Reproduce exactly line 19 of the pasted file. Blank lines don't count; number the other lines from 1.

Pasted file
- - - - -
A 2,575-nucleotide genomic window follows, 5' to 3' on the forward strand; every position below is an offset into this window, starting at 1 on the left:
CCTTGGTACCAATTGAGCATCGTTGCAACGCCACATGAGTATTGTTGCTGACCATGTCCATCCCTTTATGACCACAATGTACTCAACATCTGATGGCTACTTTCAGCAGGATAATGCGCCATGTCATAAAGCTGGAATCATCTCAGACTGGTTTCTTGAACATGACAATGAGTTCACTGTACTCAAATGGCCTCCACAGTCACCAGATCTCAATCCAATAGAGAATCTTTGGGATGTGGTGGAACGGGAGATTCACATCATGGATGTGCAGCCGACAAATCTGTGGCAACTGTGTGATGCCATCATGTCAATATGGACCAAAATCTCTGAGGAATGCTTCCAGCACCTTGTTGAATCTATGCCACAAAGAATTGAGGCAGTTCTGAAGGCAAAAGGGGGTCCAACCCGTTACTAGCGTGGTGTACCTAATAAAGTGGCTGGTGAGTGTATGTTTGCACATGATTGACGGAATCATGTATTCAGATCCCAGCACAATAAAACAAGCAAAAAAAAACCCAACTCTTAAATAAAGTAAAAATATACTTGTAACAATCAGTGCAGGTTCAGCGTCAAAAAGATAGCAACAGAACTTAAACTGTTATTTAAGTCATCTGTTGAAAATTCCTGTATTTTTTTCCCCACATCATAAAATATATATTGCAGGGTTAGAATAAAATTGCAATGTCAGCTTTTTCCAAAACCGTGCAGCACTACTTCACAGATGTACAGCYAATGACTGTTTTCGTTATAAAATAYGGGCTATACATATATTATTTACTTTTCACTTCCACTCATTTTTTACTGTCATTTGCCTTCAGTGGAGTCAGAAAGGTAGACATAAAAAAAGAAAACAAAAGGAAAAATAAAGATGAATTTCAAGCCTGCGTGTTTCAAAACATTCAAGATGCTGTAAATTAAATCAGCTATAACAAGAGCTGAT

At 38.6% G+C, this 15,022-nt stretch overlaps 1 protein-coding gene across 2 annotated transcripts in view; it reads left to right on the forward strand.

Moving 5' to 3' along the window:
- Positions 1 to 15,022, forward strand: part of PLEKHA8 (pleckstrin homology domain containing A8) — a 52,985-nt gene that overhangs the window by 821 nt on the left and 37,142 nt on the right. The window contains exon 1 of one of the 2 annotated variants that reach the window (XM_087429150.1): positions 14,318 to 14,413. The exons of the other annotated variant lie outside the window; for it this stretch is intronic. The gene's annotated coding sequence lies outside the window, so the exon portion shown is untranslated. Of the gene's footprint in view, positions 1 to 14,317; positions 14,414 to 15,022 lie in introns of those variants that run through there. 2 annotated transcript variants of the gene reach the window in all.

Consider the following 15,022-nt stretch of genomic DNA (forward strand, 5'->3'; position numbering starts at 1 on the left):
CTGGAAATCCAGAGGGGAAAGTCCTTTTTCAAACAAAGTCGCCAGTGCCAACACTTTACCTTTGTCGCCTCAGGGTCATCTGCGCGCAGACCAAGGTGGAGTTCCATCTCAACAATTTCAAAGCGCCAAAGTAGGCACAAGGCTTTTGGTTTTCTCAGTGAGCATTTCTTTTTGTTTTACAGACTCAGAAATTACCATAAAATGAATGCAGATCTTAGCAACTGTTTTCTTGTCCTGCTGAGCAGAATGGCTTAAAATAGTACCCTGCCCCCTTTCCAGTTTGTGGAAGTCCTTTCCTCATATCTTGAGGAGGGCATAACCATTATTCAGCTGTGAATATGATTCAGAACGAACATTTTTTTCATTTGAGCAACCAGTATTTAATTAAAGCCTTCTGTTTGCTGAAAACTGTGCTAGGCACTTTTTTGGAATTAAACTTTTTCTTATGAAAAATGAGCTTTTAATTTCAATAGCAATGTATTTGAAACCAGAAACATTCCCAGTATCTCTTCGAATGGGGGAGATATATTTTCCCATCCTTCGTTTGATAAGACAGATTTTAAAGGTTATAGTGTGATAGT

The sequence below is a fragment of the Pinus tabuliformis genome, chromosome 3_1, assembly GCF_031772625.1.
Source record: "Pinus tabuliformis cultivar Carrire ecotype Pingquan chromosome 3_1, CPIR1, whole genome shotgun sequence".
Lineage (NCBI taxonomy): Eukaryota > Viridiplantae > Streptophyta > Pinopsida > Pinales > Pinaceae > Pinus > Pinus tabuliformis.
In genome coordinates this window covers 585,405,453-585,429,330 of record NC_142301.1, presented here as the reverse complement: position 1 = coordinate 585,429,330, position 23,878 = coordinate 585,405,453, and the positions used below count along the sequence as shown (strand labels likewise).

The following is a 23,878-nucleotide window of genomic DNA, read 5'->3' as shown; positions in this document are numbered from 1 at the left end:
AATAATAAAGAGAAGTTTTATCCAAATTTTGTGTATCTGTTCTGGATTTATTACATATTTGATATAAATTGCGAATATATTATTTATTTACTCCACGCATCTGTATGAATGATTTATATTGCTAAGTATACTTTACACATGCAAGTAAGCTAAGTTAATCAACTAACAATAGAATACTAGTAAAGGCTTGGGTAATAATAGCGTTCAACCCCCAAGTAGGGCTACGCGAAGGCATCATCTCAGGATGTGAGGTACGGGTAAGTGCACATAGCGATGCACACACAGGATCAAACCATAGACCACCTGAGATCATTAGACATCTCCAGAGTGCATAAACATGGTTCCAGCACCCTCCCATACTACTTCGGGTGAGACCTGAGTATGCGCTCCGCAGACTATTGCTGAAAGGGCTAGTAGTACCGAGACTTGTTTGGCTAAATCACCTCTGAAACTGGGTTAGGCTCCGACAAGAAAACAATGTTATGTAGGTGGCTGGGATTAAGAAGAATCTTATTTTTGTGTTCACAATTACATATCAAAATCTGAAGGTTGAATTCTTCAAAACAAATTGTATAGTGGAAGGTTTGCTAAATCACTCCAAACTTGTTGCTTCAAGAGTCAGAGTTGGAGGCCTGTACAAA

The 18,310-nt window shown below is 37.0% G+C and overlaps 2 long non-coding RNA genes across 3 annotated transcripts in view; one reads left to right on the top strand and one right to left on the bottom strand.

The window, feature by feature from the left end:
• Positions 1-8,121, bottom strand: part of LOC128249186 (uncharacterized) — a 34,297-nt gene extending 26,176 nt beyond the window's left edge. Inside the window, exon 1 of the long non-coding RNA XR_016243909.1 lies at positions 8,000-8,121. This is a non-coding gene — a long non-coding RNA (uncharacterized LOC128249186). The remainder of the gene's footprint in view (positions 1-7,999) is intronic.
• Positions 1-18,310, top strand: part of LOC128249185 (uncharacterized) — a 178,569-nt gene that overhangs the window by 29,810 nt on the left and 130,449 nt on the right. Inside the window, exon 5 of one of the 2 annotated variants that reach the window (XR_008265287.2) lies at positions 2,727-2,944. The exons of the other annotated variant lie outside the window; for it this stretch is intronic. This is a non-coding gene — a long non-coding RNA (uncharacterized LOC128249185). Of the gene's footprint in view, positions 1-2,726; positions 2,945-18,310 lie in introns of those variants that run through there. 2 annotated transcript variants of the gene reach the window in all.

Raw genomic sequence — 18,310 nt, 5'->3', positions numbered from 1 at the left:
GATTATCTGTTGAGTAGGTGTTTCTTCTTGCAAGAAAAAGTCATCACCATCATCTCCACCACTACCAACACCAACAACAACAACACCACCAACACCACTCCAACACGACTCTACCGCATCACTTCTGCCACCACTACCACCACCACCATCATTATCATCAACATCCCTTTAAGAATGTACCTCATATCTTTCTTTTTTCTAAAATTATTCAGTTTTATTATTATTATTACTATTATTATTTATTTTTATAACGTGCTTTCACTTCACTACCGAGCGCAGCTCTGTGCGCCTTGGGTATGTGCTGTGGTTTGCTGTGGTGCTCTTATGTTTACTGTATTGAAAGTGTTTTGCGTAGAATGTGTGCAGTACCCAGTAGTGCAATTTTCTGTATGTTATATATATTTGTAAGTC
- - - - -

GATTATCTGTTGAGTAGGTGTTTCTTCTTGCAAGAAAAAGTCATCACCATCATCTCCACCACTACCAACACCAACAACAACAACACCACCAACACCACTCCAACACGACTCTACCGCATCACTTCTGCCACCACTACCACCACCACCATCATTATCATCAACATCCCTTTAAGAATGTACCTCATATCTTTCTTTTTTCTAAAATTATTCAGTTTTATTATTATTATTACTATTATTATTTATTTTTATAACGTGCTTTCACTTCACTACCGAGCGCAGCTCTGTGCGCCTTGGGTATGTGCTGTGGTTTGCTGTGGTGCTCTTATGTTTACTGTATTGAAAGTGTTTTGCGTAGAATGTGTGCAGTACCCAGTAGTGCAATTTTCTGTATGTTATATATATTTGTAAGTC